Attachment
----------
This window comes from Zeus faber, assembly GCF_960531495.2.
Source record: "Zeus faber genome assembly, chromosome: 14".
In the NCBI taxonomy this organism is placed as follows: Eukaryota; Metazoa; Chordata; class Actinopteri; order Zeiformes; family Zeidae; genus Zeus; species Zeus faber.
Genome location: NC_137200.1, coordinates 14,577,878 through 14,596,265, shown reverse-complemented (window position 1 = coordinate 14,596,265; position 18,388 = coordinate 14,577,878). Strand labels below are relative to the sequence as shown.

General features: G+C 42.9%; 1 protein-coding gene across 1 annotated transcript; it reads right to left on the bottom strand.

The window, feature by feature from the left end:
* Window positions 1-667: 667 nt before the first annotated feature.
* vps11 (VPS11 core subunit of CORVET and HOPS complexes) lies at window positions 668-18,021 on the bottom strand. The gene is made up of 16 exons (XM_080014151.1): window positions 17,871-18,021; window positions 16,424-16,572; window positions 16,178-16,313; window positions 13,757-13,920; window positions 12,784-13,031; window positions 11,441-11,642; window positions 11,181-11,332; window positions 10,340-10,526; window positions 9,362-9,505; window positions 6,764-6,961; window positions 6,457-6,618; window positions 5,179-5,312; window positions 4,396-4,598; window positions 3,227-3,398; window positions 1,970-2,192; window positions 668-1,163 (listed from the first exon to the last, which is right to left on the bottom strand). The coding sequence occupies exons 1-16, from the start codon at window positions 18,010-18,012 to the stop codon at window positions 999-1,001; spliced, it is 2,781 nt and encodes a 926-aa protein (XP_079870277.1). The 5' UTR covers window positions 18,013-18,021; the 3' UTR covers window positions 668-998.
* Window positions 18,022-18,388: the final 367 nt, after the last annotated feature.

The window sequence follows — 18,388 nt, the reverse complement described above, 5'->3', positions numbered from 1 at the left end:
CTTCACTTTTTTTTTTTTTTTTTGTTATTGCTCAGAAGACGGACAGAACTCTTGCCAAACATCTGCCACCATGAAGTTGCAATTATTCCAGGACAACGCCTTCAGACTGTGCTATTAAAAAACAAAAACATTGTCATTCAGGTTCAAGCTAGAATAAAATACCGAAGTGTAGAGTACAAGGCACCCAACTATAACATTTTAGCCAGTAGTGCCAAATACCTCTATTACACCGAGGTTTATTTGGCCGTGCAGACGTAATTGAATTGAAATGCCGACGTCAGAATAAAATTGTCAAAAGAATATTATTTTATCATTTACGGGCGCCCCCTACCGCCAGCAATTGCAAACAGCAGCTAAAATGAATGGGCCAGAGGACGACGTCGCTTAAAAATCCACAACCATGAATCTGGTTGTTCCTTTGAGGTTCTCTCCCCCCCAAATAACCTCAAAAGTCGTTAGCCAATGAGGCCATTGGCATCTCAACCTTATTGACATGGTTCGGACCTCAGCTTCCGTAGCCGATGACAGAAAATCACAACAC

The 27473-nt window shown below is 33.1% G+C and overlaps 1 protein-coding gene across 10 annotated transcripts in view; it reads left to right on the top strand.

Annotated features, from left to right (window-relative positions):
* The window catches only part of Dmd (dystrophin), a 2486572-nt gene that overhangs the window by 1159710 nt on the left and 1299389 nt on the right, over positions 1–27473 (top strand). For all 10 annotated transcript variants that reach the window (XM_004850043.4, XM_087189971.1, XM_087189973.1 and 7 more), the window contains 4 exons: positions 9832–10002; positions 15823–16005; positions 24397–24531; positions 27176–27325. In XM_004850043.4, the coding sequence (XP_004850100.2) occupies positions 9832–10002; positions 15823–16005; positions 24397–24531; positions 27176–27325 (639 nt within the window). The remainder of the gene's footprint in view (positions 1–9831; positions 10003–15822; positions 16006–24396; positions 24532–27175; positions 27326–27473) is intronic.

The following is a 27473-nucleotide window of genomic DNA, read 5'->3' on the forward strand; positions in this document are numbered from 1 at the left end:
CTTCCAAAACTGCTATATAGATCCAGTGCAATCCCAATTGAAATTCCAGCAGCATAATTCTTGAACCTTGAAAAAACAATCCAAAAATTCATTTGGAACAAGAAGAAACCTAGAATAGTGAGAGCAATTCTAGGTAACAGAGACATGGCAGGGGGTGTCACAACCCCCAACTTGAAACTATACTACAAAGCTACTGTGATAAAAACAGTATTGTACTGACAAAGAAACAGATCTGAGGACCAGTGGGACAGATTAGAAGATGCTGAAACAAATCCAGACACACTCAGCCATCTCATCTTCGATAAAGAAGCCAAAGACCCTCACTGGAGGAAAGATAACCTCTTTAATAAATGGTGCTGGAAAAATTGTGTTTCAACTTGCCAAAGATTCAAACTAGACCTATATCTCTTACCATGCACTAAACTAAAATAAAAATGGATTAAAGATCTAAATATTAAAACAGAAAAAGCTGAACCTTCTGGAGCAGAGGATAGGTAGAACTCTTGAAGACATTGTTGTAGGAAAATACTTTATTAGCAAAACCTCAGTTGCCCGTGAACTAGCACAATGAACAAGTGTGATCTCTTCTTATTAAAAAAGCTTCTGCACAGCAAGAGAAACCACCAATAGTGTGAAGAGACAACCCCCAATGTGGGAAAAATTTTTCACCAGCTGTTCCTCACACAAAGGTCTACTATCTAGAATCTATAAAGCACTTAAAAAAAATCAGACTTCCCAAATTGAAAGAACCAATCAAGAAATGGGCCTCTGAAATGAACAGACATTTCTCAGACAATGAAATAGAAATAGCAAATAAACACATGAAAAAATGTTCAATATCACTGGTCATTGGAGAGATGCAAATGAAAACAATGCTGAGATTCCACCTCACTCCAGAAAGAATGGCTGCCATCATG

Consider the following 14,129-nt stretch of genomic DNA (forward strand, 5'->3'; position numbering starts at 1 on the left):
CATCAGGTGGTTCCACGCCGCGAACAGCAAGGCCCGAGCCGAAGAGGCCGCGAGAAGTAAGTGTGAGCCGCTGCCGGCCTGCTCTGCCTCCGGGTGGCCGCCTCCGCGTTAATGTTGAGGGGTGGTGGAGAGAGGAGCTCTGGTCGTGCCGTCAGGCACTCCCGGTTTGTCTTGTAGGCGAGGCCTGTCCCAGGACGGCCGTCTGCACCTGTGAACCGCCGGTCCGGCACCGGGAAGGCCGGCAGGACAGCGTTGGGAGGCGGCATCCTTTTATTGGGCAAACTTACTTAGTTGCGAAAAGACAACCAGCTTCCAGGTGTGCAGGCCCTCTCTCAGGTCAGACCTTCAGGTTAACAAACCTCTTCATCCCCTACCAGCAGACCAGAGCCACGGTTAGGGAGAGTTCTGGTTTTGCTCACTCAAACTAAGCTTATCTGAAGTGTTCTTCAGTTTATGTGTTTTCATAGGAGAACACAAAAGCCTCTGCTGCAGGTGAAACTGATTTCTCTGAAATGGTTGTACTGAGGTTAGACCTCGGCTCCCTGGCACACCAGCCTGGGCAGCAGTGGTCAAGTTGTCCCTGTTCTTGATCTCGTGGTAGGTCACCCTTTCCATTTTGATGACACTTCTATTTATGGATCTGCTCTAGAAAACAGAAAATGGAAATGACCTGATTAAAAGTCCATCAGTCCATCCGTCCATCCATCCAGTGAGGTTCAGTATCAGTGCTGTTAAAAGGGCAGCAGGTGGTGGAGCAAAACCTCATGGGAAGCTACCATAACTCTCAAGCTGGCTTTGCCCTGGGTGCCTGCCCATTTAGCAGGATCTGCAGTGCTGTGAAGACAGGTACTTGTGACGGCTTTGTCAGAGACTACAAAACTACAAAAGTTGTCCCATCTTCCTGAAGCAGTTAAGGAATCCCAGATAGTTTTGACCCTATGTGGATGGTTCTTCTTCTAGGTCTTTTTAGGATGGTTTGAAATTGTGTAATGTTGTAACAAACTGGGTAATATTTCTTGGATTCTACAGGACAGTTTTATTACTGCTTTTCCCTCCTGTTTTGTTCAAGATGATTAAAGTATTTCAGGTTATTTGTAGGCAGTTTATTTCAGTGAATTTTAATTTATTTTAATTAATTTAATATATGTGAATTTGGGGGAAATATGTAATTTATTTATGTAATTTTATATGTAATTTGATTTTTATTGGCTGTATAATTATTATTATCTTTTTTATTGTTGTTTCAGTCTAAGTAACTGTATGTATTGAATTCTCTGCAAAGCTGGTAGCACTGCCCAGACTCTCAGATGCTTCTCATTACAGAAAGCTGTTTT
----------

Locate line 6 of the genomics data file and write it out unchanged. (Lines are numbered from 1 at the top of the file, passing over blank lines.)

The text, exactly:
The window, feature by feature from the left end: